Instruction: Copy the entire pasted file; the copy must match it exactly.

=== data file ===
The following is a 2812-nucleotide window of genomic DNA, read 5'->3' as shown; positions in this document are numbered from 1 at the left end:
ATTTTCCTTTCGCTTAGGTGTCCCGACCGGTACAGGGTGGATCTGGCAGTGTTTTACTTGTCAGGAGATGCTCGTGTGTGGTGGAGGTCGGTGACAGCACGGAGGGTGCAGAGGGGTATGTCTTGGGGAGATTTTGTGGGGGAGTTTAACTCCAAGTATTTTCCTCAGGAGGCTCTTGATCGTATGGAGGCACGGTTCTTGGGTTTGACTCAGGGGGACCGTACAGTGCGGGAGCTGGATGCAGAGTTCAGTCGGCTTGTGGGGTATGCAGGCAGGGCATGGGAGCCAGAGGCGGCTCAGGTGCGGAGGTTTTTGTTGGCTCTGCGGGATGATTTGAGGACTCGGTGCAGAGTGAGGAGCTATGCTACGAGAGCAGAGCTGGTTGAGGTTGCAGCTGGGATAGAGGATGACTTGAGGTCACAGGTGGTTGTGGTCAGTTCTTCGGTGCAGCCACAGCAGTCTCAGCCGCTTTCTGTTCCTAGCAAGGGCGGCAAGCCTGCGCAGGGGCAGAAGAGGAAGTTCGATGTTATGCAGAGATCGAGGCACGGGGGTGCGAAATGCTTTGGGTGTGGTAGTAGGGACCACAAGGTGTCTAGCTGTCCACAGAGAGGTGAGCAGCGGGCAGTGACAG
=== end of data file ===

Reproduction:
The following is a 2812-nucleotide window of genomic DNA, read 5'->3' as shown; positions in this document are numbered from 1 at the left end:
ATTTTCCTTTCGCTTAGGTGTCCCGACCGGTACAGGGTGGATCTGGCAGTGTTTTACTTGTCAGGAGATGCTCGTGTGTGGTGGAGGTCGGTGACAGCACGGAGGGTGCAGAGGGGTATGTCTTGGGGAGATTTTGTGGGGGAGTTTAACTCCAAGTATTTTCCTCAGGAGGCTCTTGATCGTATGGAGGCACGGTTCTTGGGTTTGACTCAGGGGGACCGTACAGTGCGGGAGCTGGATGCAGAGTTCAGTCGGCTTGTGGGGTATGCAGGCAGGGCATGGGAGCCAGAGGCGGCTCAGGTGCGGAGGTTTTTGTTGGCTCTGCGGGATGATTTGAGGACTCGGTGCAGAGTGAGGAGCTATGCTACGAGAGCAGAGCTGGTTGAGGTTGCAGCTGGGATAGAGGATGACTTGAGGTCACAGGTGGTTGTGGTCAGTTCTTCGGTGCAGCCACAGCAGTCTCAGCCGCTTTCTGTTCCTAGCAAGGGCGGCAAGCCTGCGCAGGGGCAGAAGAGGAAGTTCGATGTTATGCAGAGATCGAGGCACGGGGGTGCGAAATGCTTTGGGTGTGGTAGTAGGGACCACAAGGTGTCTAGCTGTCCACAGAGAGGTGAGCAGCGGGCAGTGACAG